Scientists do discuss this among themselves. For example, see Yateendra Joshi and Professor David M. Schultz. Professor Schultz notes that the use of the first person in science appears to be as common among scientific giants as the singular they is in literary history:

In Eloquent Science (pp. 76-77), I advocate that first-person pronouns are acceptable in limited contexts. Avoid their use in rote descriptions of your methodology (“We performed the assay…”). Instead, use them to communicate that an action or a decision that you performed affects the outcome of the research.

There is a lively discussion in the comments section of Professor Schultz’s article, too. For example, a commenter named Bill Lott says:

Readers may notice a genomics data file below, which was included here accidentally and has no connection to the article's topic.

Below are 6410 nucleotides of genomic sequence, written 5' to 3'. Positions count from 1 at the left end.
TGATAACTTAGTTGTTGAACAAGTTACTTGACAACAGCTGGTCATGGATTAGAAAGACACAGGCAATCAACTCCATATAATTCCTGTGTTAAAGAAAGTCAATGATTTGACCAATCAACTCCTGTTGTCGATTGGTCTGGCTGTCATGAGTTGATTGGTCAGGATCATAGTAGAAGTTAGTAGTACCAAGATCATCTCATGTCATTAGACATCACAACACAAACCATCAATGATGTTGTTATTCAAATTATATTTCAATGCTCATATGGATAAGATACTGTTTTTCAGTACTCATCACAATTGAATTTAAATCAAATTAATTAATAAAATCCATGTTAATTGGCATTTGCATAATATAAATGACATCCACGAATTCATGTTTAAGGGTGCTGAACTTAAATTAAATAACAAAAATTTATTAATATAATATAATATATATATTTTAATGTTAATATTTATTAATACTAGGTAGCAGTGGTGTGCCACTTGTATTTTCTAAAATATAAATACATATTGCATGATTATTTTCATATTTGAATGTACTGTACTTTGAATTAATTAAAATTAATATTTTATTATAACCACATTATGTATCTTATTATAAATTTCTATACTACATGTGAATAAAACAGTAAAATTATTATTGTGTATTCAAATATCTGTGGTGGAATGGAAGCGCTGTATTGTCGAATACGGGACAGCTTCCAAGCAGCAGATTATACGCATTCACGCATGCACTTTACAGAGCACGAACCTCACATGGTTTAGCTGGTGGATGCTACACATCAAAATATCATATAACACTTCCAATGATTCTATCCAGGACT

This argument is approximately correct, but in my opinion off point. The use of first person should always be minimized in scientific writing, but not because it is unacceptable or even uncommon. It should be minimized because it is ineffective, and it is usually badly so. Specifically, the purpose of scientific writing is to create a convincing argument based on data collected during the evaluation of a hypothesis. This is basic scientific method. The strength of this argument depends on the data, not on the person who collected it. Using first person deemphasises the data, which weakens the argument and opens the door for subjective criticism to be used to rebut what should be objective data. For example, suppose I hypothesized that the sun always rises in the east, and I make daily observations over the course of a year to support that hypothesis. I could say, “I have shown that the sun always rises in the east”. A critic might respond by simply saying that I am crazy, and that I got it wrong. In other words, it can easily become an argument about “me”. However, if I said “Daily observations over the course of a year showed that the sun always rises in the east”, then any subsequent argument must rebut the data and not rebut “me”. Actually, I would never say this using either of those formulations. I would say, “Daily observations over the course of a year were consistent with the hypothesis that the sun always rises in the east.” This is basic scientific expository writing.